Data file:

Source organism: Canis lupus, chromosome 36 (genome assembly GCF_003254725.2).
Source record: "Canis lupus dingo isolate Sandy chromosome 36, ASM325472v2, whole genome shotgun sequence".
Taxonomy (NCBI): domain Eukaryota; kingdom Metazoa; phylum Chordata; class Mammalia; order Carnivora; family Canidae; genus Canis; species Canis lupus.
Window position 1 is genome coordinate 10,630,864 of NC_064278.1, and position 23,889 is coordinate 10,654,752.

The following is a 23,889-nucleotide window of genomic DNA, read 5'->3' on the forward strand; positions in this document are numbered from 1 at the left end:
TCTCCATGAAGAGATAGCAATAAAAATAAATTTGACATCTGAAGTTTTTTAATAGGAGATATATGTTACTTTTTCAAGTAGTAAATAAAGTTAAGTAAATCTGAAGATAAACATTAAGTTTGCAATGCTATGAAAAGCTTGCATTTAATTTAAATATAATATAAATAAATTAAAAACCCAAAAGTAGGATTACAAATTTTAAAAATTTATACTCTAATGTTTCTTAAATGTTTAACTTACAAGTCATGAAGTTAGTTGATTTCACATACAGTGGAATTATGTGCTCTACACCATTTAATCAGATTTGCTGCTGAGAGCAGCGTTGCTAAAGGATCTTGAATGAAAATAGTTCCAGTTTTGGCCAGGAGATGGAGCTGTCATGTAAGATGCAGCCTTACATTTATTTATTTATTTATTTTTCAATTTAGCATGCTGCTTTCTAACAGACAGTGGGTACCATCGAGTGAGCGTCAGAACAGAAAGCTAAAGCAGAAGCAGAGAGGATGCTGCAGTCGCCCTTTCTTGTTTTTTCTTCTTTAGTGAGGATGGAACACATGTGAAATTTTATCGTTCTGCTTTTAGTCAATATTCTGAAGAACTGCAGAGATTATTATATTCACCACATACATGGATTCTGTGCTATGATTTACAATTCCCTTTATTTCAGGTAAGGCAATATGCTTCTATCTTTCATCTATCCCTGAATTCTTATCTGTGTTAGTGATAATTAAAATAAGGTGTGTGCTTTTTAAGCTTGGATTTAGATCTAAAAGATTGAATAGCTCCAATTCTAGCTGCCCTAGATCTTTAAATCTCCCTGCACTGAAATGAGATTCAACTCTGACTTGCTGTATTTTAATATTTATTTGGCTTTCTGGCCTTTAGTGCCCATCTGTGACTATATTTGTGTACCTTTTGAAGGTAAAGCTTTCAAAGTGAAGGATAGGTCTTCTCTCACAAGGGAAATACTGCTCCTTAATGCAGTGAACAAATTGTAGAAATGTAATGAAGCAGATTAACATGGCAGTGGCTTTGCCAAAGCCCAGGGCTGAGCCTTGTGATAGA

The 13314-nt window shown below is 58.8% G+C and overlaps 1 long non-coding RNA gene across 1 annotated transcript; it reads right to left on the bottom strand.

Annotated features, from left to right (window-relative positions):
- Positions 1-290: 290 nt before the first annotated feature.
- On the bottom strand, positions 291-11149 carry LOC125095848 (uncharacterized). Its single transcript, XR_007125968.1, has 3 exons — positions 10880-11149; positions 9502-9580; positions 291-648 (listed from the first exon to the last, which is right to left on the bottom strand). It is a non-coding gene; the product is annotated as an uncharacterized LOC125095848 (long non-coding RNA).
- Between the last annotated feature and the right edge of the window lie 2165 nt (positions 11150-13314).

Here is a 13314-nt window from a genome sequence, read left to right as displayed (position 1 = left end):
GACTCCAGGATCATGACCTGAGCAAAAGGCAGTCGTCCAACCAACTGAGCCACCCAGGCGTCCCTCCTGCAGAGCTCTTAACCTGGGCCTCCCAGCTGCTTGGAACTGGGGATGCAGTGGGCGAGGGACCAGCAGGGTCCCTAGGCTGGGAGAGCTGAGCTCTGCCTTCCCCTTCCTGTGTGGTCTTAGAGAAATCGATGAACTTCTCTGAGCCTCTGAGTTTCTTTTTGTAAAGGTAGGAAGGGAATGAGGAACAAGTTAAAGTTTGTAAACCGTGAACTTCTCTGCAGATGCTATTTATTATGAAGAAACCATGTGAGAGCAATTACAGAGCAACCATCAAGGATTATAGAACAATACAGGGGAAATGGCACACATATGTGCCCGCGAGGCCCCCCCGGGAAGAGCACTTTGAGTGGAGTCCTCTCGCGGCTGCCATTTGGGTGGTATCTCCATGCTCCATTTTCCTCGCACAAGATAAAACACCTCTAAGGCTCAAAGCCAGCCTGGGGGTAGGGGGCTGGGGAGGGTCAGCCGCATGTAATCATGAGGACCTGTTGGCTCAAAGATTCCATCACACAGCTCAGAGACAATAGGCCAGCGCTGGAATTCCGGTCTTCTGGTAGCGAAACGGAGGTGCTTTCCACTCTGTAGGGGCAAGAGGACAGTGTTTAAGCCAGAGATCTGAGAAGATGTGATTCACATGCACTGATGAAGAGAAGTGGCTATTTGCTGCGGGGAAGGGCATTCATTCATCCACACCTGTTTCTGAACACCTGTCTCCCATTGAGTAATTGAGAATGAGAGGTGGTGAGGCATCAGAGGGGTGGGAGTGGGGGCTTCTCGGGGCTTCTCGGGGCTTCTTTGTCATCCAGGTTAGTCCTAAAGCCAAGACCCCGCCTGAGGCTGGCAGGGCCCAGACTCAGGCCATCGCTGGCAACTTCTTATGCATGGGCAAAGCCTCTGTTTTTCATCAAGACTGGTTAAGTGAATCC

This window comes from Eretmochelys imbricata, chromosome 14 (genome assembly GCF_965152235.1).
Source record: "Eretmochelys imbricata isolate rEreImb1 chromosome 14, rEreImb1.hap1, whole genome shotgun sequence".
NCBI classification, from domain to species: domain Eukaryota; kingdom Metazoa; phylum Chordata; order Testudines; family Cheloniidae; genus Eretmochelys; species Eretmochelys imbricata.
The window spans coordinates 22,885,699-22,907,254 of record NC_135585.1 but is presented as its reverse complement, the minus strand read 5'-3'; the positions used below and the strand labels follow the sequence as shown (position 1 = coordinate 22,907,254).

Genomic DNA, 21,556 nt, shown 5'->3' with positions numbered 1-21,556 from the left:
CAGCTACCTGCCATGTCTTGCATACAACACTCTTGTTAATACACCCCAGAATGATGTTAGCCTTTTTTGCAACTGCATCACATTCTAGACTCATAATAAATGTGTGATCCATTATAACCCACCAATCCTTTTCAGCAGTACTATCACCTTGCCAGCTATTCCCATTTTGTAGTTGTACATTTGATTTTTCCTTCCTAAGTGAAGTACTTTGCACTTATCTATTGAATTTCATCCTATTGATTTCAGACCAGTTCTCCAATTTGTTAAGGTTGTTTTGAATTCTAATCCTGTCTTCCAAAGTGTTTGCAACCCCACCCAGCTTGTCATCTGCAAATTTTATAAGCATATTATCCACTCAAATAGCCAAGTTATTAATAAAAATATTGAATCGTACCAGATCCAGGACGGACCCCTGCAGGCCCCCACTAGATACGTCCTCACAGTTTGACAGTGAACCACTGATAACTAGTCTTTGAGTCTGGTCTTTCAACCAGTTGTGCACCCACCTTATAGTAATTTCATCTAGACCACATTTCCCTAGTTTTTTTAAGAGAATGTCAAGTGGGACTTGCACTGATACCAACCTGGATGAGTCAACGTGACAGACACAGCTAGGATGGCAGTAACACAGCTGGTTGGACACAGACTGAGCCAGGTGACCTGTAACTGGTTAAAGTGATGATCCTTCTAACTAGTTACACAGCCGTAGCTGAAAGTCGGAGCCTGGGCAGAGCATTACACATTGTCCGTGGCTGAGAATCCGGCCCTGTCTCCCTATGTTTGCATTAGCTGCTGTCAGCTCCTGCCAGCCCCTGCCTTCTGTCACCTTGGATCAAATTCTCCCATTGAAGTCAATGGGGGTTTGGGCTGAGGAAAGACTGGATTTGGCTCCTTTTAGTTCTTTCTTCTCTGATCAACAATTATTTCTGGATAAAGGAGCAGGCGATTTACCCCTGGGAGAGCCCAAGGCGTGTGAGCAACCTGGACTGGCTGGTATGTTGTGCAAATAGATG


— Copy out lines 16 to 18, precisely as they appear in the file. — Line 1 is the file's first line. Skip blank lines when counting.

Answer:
NCBI classification, from domain to species: domain Eukaryota; kingdom Metazoa; phylum Chordata; order Testudines; family Cheloniidae; genus Eretmochelys; species Eretmochelys imbricata.
The window spans coordinates 22,885,699-22,907,254 of record NC_135585.1 but is presented as its reverse complement, the minus strand read 5'-3'; the positions used below and the strand labels follow the sequence as shown (position 1 = coordinate 22,907,254).

Genomic DNA, 21,556 nt, shown 5'->3' with positions numbered 1-21,556 from the left: